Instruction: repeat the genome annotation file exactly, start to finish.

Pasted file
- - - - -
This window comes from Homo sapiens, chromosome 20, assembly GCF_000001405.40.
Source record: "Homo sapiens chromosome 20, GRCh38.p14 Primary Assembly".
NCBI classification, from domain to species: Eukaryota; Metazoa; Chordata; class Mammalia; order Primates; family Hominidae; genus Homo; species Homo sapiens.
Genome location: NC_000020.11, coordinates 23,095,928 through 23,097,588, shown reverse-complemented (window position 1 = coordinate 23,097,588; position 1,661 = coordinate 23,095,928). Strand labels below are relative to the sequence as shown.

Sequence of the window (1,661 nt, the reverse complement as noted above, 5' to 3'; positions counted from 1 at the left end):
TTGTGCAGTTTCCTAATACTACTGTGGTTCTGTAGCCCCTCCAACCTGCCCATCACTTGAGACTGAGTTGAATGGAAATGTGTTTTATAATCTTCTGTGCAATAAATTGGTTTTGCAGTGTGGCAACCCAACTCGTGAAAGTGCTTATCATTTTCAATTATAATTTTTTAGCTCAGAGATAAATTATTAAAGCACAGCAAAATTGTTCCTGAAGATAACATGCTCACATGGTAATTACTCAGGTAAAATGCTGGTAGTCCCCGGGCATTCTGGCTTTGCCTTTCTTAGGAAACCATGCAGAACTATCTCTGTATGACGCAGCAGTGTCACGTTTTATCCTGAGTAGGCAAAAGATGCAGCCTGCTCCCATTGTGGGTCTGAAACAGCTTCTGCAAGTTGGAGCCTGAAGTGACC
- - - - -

This window comes from Homo sapiens, chromosome 20, assembly GCF_000001405.40.
Source record: "Homo sapiens chromosome 20, GRCh38.p14 Primary Assembly".
NCBI classification, from domain to species: Eukaryota; Metazoa; Chordata; class Mammalia; order Primates; family Hominidae; genus Homo; species Homo sapiens.
Genome location: NC_000020.11, coordinates 23,095,928 through 23,097,588, shown reverse-complemented (window position 1 = coordinate 23,097,588; position 1,661 = coordinate 23,095,928). Strand labels below are relative to the sequence as shown.

Sequence of the window (1,661 nt, the reverse complement as noted above, 5' to 3'; positions counted from 1 at the left end):
TTGTGCAGTTTCCTAATACTACTGTGGTTCTGTAGCCCCTCCAACCTGCCCATCACTTGAGACTGAGTTGAATGGAAATGTGTTTTATAATCTTCTGTGCAATAAATTGGTTTTGCAGTGTGGCAACCCAACTCGTGAAAGTGCTTATCATTTTCAATTATAATTTTTTAGCTCAGAGATAAATTATTAAAGCACAGCAAAATTGTTCCTGAAGATAACATGCTCACATGGTAATTACTCAGGTAAAATGCTGGTAGTCCCCGGGCATTCTGGCTTTGCCTTTCTTAGGAAACCATGCAGAACTATCTCTGTATGACGCAGCAGTGTCACGTTTTATCCTGAGTAGGCAAAAGATGCAGCCTGCTCCCATTGTGGGTCTGAAACAGCTTCTGCAAGTTGGAGCCTGAAGTGACC